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The iPhone Isn't Easy

With more than 20 years of software development under his belt, Ray Floyd was ready to tackle the next great platform, Apple's iPhone. He'd developed for the Macintosh, although not recently. He was familiar with Objective-C, and he had developed software for other mobile platforms. With a software development kit in hand and up to 75 million potential customers, Floyd couldn't wait to roll out his first iPhone app.

Two months later, he was still waiting, and his enthusiasm had largely changed to exasperation. Why? Because writing native applications for the iPhone platform can an intimidating process.

For one thing, as Floyd quickly discovered, there is a huge amount of information to digest before you can start coding. The iPhone/iPod Touch/iPad is a new platform in its own right. These are sophisticated general-purpose, handheld computers. And as a platform, it has its own operating systems, and a host of APIs (some new, some recycled) for programming. Not surprisingly, the documentation on operating systems and APIs spans hundreds of pages.

Even knowing the Mac isn't a free pass. The iPhone operating system is a variant of Mac OS X, but slimmed down to function on a mobile device. As such, a lot of familiar OS X APIs, such as those that manage a keyboard and mouse, are absent. This means that even experienced Mac developers, which Floyd didn't consider himself to be, may not have the features and facilities they're used to having.

The APIs are based on Cocoa, an object-oriented application framework used to write Mac OS X apps. Like the operating system, the Cocoa frameworks have been stripped to the bare essentials for the iPhone OS, and lightweight touch interface APIs added. This minimalist version of Cocoa, termed "Cocoa Touch," provides another hurdle.

To use the APIs, you need to learn Objective-C. Objective-C is an object-oriented superset of C, and while it has many valuable features, its idiosyncratic syntax means it'll take a lot more than a cursory study to make sense of code. you won't make makes a cursory study of an example program's source code unfathomable. The language's syntax is quite different from C++, and until you have a grasp the syntax, example code will appear almost unreadable.

Like Floyd, I was initially lulled into thinking iPhone development was probably simple for experienced developers. How else could you explain the many thousands of iPhone apps available on Apple's App Store? In fact, many of these apps — and games written in C and C++, in particular — have been ported to the iPhone, where an Objective-C based wrapper interfaces to the Cocoa Touch frameworks, while the game engine remains written in C and C++. In other words, since the Apple Objective-C compiler accepts C and C++ code, you don't have to start entirely from scratch.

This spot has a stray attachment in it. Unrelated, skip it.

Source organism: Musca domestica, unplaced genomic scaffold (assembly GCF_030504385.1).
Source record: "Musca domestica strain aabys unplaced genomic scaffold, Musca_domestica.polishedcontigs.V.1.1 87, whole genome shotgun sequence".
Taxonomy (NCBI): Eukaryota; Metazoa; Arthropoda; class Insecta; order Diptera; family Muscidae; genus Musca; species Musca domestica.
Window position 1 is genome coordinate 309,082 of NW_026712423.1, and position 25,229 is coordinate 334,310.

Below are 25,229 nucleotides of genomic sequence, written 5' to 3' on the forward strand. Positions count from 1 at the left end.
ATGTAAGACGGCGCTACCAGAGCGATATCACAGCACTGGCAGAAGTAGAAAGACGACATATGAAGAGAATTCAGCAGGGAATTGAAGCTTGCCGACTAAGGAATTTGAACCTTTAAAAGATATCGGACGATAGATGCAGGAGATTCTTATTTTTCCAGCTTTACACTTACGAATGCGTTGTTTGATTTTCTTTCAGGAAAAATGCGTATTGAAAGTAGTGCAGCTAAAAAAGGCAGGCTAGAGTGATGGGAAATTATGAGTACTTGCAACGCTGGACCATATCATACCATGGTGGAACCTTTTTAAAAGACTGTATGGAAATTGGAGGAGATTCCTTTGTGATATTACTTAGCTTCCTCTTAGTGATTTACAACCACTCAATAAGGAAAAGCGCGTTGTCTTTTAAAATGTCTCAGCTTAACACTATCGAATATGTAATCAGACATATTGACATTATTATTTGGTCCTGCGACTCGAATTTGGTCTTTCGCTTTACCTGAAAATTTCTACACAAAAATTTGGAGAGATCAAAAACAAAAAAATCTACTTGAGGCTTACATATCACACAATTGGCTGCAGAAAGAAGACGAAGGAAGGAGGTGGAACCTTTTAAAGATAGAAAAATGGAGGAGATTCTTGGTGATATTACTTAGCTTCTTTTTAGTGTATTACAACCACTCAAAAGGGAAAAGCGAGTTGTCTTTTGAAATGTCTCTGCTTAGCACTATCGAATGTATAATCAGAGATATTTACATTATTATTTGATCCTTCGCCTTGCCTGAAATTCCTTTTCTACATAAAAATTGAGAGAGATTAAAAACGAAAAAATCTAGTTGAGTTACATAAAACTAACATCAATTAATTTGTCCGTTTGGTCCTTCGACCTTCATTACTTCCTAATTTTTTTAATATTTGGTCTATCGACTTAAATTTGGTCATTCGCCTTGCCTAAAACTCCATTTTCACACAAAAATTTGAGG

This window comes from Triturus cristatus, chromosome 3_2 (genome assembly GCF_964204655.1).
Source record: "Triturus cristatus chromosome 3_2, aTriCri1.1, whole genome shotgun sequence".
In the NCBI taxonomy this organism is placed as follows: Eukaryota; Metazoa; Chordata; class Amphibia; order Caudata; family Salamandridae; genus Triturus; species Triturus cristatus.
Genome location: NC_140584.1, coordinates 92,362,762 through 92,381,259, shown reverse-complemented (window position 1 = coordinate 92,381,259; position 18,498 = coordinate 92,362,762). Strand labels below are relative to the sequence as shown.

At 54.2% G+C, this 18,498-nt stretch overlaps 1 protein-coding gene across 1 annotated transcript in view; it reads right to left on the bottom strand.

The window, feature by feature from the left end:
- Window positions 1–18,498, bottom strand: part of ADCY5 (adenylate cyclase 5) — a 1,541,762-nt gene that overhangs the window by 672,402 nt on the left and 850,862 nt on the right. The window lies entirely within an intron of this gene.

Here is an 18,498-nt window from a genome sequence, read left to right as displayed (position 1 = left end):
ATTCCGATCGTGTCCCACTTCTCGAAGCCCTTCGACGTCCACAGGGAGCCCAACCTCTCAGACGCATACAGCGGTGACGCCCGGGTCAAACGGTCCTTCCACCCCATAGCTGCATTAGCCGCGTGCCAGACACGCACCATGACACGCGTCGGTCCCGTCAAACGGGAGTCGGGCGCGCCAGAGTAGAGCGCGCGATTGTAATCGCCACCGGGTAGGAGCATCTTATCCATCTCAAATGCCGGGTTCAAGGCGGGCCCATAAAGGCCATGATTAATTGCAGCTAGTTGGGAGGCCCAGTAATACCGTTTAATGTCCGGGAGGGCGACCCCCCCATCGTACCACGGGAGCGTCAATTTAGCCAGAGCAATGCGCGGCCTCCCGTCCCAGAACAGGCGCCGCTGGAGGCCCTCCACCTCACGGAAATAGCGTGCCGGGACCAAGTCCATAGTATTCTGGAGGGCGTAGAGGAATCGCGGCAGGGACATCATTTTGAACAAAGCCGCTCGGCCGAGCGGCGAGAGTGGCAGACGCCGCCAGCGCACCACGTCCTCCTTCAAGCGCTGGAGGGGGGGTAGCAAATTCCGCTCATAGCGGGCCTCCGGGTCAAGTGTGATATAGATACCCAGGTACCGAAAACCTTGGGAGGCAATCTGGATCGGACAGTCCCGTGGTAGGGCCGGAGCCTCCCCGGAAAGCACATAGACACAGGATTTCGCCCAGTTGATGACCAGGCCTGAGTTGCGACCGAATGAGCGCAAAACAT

But as I began researching iPhone apps, I grimly realized even my background in writing INITs and FKEYs for the classic Mac OS and J2ME programming for various mobile phones was of little use. The iPhone platform, its OS and APIs, and the peculiarities of Objective-C were radically different. I decided to break the task up to reduce the steepness of the learning curve, hoping to find a magic bullet along the way that would streamline development.

First, what should my first app do? I wanted a specific project so I could focus on a subset of APIs, and not become overwhelmed by the big picture. I settled on porting the SpaceActivity app I had written for the Android platform some time ago (see The Android Mobile Phone Platform).

The app displayed a spaceship you steered with handset buttons. That iPhone APIs would be utterly different from Android's was a given. I'd have to learn how to draw the ship on the iPhone's screen, then figure out how to implement controls for it. I hoped that SpaceActivity's "core code" — the physics routine that calculated the ship's velocity in response to rocket thrusts, plotted its position, and kept the image on-screen — could be reused. This code was debugged and tested and had the virtue of using a minimum of API calls. It also had ready-to-use images of the spaceship with a transparent background, so I didn't have to design any new graphics. Finally, it would also be an interesting test of porting Android code. The complete source code for SpaceActivity is available here.

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